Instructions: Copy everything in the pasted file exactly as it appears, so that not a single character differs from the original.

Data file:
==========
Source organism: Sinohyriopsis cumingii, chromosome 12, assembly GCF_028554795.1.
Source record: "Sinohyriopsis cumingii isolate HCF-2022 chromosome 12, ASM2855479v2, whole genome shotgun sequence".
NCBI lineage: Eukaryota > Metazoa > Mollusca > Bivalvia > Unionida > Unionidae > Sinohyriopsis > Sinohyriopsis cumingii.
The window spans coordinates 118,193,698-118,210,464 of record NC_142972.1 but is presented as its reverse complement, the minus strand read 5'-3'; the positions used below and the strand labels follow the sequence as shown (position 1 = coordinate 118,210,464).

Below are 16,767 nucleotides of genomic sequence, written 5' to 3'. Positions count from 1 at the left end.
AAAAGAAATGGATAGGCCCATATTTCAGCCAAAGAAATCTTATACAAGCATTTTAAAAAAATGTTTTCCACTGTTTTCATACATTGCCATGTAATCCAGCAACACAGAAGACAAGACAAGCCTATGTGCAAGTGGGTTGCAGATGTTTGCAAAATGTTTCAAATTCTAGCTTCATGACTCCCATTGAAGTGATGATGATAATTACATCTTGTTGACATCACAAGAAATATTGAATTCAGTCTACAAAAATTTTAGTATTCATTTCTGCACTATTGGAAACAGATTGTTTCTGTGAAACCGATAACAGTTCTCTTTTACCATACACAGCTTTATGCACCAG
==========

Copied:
Source organism: Sinohyriopsis cumingii, chromosome 12, assembly GCF_028554795.1.
Source record: "Sinohyriopsis cumingii isolate HCF-2022 chromosome 12, ASM2855479v2, whole genome shotgun sequence".
NCBI lineage: Eukaryota > Metazoa > Mollusca > Bivalvia > Unionida > Unionidae > Sinohyriopsis > Sinohyriopsis cumingii.
The window spans coordinates 118,193,698-118,210,464 of record NC_142972.1 but is presented as its reverse complement, the minus strand read 5'-3'; the positions used below and the strand labels follow the sequence as shown (position 1 = coordinate 118,210,464).

Below are 16,767 nucleotides of genomic sequence, written 5' to 3'. Positions count from 1 at the left end.
AAAAGAAATGGATAGGCCCATATTTCAGCCAAAGAAATCTTATACAAGCATTTTAAAAAAATGTTTTCCACTGTTTTCATACATTGCCATGTAATCCAGCAACACAGAAGACAAGACAAGCCTATGTGCAAGTGGGTTGCAGATGTTTGCAAAATGTTTCAAATTCTAGCTTCATGACTCCCATTGAAGTGATGATGATAATTACATCTTGTTGACATCACAAGAAATATTGAATTCAGTCTACAAAAATTTTAGTATTCATTTCTGCACTATTGGAAACAGATTGTTTCTGTGAAACCGATAACAGTTCTCTTTTACCATACACAGCTTTATGCACCAG